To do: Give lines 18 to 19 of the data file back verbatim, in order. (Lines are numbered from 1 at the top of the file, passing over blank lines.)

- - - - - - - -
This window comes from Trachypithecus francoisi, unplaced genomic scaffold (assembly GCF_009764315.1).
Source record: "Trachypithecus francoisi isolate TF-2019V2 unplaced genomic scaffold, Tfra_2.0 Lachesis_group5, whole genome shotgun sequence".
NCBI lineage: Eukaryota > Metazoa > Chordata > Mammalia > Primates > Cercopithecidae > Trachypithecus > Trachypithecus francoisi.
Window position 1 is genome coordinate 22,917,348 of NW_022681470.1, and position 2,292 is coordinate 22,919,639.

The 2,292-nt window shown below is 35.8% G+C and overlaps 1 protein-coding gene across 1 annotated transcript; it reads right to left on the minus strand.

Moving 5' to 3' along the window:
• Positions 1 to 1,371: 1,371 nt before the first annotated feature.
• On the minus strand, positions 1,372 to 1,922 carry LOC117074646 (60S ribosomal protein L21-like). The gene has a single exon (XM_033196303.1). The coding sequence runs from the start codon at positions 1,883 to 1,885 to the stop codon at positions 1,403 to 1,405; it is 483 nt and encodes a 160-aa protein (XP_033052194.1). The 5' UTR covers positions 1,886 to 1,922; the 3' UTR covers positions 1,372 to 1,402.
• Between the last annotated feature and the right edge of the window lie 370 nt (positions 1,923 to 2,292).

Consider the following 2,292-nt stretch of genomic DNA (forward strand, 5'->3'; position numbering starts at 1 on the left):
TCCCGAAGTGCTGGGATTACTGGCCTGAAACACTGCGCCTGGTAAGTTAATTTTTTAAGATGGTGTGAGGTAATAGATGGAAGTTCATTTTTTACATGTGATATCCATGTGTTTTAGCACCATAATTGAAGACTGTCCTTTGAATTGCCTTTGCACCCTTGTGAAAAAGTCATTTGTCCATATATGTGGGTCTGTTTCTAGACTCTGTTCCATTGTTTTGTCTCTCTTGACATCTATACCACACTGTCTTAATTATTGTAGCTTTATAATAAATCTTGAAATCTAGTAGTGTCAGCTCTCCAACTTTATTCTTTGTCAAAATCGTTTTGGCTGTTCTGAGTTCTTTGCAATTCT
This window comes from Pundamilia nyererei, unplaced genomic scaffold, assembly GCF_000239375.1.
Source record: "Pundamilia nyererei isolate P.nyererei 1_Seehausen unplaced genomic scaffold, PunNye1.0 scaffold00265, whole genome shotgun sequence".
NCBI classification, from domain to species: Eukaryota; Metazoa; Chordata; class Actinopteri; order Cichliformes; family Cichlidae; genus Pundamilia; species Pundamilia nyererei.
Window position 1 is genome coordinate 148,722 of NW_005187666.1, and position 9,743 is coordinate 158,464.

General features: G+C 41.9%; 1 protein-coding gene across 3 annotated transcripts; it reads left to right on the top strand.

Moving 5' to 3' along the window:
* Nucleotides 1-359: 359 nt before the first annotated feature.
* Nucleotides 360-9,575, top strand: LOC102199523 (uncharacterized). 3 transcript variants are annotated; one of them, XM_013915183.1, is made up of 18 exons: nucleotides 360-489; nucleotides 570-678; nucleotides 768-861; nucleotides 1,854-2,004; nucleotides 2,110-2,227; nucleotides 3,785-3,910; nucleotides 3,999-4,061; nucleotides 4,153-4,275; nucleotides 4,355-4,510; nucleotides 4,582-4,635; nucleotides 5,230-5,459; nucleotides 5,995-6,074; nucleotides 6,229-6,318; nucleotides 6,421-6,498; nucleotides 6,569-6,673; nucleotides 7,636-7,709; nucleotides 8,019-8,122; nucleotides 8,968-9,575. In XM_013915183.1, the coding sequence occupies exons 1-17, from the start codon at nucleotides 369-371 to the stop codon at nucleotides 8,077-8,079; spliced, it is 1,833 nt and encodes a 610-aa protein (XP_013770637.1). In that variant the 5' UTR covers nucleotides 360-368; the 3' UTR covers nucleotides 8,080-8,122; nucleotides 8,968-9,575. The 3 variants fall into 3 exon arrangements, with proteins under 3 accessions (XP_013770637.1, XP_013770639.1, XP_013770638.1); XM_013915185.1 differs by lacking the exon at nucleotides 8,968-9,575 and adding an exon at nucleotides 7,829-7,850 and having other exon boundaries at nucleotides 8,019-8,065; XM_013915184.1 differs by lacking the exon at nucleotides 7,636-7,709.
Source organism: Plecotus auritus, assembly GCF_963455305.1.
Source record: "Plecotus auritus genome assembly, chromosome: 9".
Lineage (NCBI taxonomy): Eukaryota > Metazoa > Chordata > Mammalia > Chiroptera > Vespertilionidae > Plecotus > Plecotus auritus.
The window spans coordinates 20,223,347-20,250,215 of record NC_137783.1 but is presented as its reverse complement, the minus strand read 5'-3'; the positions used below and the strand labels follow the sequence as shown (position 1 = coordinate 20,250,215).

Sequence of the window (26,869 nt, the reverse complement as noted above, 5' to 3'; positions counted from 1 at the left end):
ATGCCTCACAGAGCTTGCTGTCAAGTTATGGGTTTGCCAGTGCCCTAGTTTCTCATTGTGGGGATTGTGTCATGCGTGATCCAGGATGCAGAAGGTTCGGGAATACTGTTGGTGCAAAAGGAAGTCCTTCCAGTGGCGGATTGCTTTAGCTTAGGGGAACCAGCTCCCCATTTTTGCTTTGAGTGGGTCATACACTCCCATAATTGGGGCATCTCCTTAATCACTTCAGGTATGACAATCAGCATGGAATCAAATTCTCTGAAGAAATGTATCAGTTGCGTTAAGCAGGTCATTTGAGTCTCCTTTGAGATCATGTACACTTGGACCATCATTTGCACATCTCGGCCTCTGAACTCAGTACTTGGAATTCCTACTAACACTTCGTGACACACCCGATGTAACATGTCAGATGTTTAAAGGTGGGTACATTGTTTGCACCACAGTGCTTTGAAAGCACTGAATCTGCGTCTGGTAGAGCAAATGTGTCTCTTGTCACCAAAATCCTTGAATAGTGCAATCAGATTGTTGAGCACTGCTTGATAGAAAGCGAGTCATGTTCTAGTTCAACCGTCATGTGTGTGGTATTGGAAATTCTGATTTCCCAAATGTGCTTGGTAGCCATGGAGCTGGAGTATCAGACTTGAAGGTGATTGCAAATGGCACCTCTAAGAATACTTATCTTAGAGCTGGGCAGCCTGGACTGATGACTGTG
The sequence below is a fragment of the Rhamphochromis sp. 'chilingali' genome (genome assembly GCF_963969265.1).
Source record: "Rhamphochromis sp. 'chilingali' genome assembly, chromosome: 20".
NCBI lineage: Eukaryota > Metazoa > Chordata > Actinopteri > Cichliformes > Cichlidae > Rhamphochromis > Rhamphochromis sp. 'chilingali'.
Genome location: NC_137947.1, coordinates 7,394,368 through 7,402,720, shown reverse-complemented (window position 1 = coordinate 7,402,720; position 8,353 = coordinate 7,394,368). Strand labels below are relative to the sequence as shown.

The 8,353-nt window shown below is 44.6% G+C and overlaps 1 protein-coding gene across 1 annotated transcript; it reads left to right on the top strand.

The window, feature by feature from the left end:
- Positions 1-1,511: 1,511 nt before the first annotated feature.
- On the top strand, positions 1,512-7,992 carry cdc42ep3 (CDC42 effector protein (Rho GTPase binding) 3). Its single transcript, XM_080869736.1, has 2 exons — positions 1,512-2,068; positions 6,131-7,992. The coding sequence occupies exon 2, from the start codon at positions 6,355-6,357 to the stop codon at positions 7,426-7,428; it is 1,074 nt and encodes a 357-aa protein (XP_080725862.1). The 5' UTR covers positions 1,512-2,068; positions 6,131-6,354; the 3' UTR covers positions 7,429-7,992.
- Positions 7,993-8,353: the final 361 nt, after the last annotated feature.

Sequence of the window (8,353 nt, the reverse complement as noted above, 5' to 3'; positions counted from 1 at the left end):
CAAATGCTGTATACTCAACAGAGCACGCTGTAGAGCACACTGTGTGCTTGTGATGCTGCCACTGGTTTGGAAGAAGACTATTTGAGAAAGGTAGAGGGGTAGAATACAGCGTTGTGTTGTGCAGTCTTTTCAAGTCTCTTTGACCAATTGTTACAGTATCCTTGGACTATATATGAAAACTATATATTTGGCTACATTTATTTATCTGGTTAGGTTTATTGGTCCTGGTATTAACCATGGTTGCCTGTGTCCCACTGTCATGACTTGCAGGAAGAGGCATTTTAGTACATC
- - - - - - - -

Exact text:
* Nucleotides 1-359: 359 nt before the first annotated feature.
* Nucleotides 360-9,575, top strand: LOC102199523 (uncharacterized). 3 transcript variants are annotated; one of them, XM_013915183.1, is made up of 18 exons: nucleotides 360-489; nucleotides 570-678; nucleotides 768-861; nucleotides 1,854-2,004; nucleotides 2,110-2,227; nucleotides 3,785-3,910; nucleotides 3,999-4,061; nucleotides 4,153-4,275; nucleotides 4,355-4,510; nucleotides 4,582-4,635; nucleotides 5,230-5,459; nucleotides 5,995-6,074; nucleotides 6,229-6,318; nucleotides 6,421-6,498; nucleotides 6,569-6,673; nucleotides 7,636-7,709; nucleotides 8,019-8,122; nucleotides 8,968-9,575. In XM_013915183.1, the coding sequence occupies exons 1-17, from the start codon at nucleotides 369-371 to the stop codon at nucleotides 8,077-8,079; spliced, it is 1,833 nt and encodes a 610-aa protein (XP_013770637.1). In that variant the 5' UTR covers nucleotides 360-368; the 3' UTR covers nucleotides 8,080-8,122; nucleotides 8,968-9,575. The 3 variants fall into 3 exon arrangements, with proteins under 3 accessions (XP_013770637.1, XP_013770639.1, XP_013770638.1); XM_013915185.1 differs by lacking the exon at nucleotides 8,968-9,575 and adding an exon at nucleotides 7,829-7,850 and having other exon boundaries at nucleotides 8,019-8,065; XM_013915184.1 differs by lacking the exon at nucleotides 7,636-7,709.